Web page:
Fellow, MIT Center for Advanced Visual Studies, 1984
"Sky Disc" – Implications
The complexity of Sky Art is well suited to interactive video disc computer technology. By creating an inventory of audio-visual images, sound, graphics, commentary, text, reference, and participatory commands the multi-layered intentions of artists working on an environmental scale can, for the first time, be documented. Previously, only fragments (objects, documents, photographs, films and tapes) could be exhibited and were oftern confused as the complete context of intricate works. Works conceived and executed as performances using objects, color, sound, the light at a particular time of day or night, a specific place, audience participation, the spoken word in different languages, changes in the weather, the transmission of electronic messages, or the playing of music - now can be represented much more comprehensively. In addition, the feelings of artists and observers at "on site" locations can now be included in an exhibition.
The development of this exhibition, from the gathering of audio-visual information, the production of the video disc, the creation of interactive programs and graphic displays, to the physical design of the display presentation, represents a shift from the intentional to extensional. The use of an "interactive" exhibition brings the viewer closer to the process of making. The simple act of choosing demands that the viewer take an active role. In bringing the computer into the service of artists, the thoughtful cooperation of art and technology is preserved while demonstrating permanent archival functions.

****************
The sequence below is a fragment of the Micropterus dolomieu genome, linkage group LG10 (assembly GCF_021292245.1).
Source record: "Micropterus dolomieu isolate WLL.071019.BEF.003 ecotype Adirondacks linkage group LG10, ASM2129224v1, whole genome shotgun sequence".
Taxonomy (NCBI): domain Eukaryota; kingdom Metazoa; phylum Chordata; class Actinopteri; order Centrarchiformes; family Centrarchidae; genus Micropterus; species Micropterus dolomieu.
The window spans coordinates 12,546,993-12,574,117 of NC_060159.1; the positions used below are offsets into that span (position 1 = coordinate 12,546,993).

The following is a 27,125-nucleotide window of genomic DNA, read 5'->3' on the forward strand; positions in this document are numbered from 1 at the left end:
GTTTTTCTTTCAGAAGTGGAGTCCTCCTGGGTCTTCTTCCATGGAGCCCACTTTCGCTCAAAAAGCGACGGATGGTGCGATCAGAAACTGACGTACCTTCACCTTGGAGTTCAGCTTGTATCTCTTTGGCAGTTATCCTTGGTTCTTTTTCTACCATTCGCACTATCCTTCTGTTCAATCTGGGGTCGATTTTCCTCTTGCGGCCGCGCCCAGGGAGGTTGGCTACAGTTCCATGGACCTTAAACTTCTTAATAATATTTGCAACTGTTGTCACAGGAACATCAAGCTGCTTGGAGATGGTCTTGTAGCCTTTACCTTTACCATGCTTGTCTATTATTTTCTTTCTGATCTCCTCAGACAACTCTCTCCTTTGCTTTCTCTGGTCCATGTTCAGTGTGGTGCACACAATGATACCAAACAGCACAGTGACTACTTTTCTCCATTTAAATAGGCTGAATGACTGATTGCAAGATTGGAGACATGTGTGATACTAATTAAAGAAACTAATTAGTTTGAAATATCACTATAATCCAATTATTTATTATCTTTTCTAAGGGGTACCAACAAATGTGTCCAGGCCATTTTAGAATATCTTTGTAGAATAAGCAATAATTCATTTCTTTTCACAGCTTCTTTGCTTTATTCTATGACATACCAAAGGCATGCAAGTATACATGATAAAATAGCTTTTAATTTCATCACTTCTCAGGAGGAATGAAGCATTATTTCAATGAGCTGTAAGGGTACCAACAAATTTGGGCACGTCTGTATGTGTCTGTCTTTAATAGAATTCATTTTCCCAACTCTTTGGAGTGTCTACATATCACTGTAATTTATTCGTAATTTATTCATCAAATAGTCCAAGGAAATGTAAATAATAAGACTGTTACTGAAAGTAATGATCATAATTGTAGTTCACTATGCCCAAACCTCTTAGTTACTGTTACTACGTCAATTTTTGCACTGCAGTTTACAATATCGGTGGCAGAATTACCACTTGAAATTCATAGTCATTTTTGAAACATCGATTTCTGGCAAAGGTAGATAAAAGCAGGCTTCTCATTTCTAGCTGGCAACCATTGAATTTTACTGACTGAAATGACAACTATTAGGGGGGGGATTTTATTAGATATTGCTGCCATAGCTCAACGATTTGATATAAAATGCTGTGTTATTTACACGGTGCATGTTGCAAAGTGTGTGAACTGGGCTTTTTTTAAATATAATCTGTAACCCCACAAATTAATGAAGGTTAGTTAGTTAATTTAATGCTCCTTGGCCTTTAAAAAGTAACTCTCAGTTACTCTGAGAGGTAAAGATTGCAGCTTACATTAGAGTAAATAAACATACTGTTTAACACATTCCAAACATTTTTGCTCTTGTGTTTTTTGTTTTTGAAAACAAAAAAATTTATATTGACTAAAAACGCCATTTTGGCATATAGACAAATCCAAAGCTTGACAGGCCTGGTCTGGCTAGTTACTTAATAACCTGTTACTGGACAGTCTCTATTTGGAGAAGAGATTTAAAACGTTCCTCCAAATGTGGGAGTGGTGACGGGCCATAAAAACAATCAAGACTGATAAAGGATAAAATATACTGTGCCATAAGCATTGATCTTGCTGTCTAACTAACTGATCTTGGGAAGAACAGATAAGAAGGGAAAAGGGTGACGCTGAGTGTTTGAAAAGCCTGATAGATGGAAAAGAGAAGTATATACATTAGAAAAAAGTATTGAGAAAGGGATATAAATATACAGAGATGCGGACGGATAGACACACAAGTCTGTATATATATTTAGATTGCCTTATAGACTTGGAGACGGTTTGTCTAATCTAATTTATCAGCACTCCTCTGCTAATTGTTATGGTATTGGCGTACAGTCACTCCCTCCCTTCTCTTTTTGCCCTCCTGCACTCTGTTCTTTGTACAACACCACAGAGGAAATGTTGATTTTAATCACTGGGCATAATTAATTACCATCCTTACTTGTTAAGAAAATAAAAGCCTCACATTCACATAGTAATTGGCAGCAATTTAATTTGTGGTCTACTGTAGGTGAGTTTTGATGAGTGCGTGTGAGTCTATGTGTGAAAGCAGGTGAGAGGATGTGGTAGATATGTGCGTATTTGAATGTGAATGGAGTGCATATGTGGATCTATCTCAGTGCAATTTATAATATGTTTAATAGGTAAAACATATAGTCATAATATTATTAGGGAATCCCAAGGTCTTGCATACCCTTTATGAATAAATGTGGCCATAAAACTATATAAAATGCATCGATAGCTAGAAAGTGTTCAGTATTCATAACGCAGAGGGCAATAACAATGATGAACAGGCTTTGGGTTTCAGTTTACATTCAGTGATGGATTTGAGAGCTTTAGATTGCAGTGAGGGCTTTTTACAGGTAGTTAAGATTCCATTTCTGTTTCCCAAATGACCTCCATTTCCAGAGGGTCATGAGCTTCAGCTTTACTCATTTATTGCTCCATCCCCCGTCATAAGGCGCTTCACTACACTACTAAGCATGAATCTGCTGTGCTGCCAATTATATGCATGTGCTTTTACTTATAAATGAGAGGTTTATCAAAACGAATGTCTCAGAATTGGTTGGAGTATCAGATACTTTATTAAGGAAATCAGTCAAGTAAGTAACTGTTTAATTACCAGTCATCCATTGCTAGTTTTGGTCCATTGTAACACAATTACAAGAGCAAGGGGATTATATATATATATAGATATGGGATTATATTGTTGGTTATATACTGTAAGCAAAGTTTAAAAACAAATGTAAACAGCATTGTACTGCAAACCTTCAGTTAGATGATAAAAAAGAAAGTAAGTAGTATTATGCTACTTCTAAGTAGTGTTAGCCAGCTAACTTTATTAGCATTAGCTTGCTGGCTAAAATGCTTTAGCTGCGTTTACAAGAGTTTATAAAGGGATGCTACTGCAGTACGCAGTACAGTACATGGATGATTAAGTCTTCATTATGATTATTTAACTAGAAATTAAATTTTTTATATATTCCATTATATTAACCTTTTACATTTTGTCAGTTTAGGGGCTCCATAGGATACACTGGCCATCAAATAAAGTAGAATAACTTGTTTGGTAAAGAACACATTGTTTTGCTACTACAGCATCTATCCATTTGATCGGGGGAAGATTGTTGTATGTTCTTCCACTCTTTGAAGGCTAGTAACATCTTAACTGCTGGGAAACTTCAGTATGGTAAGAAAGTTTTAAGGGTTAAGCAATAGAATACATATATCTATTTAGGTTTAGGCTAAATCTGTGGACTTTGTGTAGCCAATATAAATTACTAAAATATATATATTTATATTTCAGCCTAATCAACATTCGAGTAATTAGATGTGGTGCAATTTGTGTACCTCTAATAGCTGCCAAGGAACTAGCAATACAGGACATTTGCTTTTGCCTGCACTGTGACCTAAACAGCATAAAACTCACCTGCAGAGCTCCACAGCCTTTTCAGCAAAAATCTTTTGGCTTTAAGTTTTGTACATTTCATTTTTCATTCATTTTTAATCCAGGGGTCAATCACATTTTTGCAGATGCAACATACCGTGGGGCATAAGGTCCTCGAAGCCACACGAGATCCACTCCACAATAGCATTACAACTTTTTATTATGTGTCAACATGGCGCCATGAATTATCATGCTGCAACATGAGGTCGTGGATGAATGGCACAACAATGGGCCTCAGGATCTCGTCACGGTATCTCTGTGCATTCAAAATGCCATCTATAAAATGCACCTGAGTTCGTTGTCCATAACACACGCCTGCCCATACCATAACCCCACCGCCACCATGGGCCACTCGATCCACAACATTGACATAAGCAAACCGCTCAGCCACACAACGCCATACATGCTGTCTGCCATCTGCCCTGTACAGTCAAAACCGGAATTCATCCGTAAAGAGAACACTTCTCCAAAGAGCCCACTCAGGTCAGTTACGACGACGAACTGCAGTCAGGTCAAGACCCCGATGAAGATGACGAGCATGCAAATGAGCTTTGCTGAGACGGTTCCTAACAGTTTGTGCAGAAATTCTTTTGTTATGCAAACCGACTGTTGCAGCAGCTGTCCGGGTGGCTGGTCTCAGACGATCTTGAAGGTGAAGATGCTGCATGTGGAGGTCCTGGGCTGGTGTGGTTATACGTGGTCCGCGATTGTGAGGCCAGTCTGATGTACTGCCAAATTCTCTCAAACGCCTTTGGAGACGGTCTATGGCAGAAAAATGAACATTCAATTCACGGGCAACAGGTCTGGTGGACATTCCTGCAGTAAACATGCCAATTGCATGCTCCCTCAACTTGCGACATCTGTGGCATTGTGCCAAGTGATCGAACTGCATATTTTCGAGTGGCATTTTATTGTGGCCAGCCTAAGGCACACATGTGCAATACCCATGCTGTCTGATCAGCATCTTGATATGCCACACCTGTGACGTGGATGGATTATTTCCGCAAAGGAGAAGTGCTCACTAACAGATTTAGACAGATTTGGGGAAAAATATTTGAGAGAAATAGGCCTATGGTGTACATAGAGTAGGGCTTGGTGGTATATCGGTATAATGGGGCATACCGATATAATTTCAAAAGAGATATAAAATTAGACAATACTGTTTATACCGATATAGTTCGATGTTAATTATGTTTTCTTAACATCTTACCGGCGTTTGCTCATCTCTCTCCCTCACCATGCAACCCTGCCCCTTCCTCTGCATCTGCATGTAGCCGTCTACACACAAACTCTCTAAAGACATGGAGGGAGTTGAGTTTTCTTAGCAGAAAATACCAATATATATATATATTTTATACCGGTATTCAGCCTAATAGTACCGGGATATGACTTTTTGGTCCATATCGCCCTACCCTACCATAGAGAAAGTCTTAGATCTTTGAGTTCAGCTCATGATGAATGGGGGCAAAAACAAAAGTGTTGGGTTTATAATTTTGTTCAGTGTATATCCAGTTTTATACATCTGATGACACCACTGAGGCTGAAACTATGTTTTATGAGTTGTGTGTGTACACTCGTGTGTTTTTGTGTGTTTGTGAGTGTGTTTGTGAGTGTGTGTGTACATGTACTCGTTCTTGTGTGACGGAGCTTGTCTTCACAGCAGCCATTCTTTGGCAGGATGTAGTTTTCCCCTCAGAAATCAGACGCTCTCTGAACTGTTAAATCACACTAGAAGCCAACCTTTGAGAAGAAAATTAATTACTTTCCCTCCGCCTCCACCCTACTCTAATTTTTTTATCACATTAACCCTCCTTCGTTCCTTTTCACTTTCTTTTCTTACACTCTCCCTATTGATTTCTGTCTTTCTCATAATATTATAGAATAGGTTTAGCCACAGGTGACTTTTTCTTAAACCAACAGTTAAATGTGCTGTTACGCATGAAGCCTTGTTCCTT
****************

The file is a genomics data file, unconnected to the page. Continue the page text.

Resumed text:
It is important to note that his exhibition, although seemingly mechanical, is meant to be a "poetic narrative". Each phase of its production was done by artists fully conscious of the translation of art works into the necessary "light codes" of video disc/computer technology. This spirit of investigation has led to insights for future projects. The use of interactive video disc as a performance element, moving it out its documentary form, is of special interest to us. Combining images on video disc with touch sensitive elements, speech synthesizers, and various projection devices makes the technology responsive to whole new realms of expression. The image of the computer as storehouse, filter, and interpreter as well as display creates magical possibilities for the arts. The filter shifts, the sky opens.
From Sky Art: Interactive Video Disc Travelling Exhibition Catalog, 1984.
MIT Center for Advanced Visual Studies